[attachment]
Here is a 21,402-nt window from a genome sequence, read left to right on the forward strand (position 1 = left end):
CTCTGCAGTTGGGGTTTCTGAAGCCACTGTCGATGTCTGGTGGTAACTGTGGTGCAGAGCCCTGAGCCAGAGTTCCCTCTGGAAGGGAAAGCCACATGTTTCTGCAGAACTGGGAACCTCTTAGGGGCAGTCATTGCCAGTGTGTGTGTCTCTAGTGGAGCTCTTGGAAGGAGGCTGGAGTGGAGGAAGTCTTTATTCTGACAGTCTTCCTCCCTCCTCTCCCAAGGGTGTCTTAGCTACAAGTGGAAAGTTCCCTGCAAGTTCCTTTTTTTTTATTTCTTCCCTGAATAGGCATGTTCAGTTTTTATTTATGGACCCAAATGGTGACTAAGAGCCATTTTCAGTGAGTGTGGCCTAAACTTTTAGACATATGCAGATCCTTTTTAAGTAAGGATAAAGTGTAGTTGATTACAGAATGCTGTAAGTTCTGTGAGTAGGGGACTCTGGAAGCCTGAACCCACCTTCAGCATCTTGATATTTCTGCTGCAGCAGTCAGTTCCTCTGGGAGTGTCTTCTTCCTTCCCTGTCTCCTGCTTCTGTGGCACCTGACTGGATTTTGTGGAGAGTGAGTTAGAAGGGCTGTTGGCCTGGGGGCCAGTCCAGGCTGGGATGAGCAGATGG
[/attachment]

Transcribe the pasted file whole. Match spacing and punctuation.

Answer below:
Here is a 21,402-nt window from a genome sequence, read left to right on the forward strand (position 1 = left end):
CTCTGCAGTTGGGGTTTCTGAAGCCACTGTCGATGTCTGGTGGTAACTGTGGTGCAGAGCCCTGAGCCAGAGTTCCCTCTGGAAGGGAAAGCCACATGTTTCTGCAGAACTGGGAACCTCTTAGGGGCAGTCATTGCCAGTGTGTGTGTCTCTAGTGGAGCTCTTGGAAGGAGGCTGGAGTGGAGGAAGTCTTTATTCTGACAGTCTTCCTCCCTCCTCTCCCAAGGGTGTCTTAGCTACAAGTGGAAAGTTCCCTGCAAGTTCCTTTTTTTTTATTTCTTCCCTGAATAGGCATGTTCAGTTTTTATTTATGGACCCAAATGGTGACTAAGAGCCATTTTCAGTGAGTGTGGCCTAAACTTTTAGACATATGCAGATCCTTTTTAAGTAAGGATAAAGTGTAGTTGATTACAGAATGCTGTAAGTTCTGTGAGTAGGGGACTCTGGAAGCCTGAACCCACCTTCAGCATCTTGATATTTCTGCTGCAGCAGTCAGTTCCTCTGGGAGTGTCTTCTTCCTTCCCTGTCTCCTGCTTCTGTGGCACCTGACTGGATTTTGTGGAGAGTGAGTTAGAAGGGCTGTTGGCCTGGGGGCCAGTCCAGGCTGGGATGAGCAGATGG